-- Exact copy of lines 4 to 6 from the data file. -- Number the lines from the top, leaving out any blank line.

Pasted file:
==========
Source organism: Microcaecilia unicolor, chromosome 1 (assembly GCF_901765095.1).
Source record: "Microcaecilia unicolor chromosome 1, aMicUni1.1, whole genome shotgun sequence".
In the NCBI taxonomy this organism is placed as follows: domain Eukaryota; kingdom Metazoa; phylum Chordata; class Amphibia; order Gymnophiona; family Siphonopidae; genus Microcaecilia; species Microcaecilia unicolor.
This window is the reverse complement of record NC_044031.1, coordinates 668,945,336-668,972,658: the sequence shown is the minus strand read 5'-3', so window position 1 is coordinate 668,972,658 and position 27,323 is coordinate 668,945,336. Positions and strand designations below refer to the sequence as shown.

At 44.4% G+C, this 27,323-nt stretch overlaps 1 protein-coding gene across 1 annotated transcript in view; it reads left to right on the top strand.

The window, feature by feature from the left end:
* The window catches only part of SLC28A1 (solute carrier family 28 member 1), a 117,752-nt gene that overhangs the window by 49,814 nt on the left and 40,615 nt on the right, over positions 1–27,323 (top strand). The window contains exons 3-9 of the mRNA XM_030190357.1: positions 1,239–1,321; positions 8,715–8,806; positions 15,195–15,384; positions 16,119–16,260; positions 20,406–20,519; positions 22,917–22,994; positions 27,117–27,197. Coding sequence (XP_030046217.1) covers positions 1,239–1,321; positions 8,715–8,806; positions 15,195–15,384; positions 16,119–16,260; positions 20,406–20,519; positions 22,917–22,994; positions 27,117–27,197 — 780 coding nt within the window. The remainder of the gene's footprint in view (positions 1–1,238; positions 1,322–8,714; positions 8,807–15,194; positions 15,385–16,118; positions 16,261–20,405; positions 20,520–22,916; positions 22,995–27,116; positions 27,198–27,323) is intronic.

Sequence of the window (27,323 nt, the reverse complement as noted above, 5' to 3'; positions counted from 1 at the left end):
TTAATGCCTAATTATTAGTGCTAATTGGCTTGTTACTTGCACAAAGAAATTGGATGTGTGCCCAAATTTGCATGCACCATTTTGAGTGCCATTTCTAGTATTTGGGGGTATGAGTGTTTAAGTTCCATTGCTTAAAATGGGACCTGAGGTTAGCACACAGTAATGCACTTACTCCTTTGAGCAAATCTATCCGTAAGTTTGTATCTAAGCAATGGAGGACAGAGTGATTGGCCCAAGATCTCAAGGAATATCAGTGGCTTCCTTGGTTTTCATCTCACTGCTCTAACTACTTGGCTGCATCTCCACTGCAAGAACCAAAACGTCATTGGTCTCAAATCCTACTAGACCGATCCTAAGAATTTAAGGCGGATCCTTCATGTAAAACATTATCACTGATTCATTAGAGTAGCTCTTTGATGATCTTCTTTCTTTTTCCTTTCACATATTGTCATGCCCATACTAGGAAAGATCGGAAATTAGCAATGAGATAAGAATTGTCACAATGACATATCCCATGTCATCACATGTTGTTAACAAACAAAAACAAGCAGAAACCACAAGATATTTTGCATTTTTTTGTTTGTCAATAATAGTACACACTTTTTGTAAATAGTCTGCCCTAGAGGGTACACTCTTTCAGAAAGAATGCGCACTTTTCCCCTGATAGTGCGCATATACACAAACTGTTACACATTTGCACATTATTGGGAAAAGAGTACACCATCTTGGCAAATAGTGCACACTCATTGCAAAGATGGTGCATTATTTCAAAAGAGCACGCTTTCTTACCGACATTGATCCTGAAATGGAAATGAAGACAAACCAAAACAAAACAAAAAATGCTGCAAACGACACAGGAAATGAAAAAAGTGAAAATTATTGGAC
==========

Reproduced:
This window is the reverse complement of record NC_044031.1, coordinates 668,945,336-668,972,658: the sequence shown is the minus strand read 5'-3', so window position 1 is coordinate 668,972,658 and position 27,323 is coordinate 668,945,336. Positions and strand designations below refer to the sequence as shown.

At 44.4% G+C, this 27,323-nt stretch overlaps 1 protein-coding gene across 1 annotated transcript in view; it reads left to right on the top strand.

The window, feature by feature from the left end: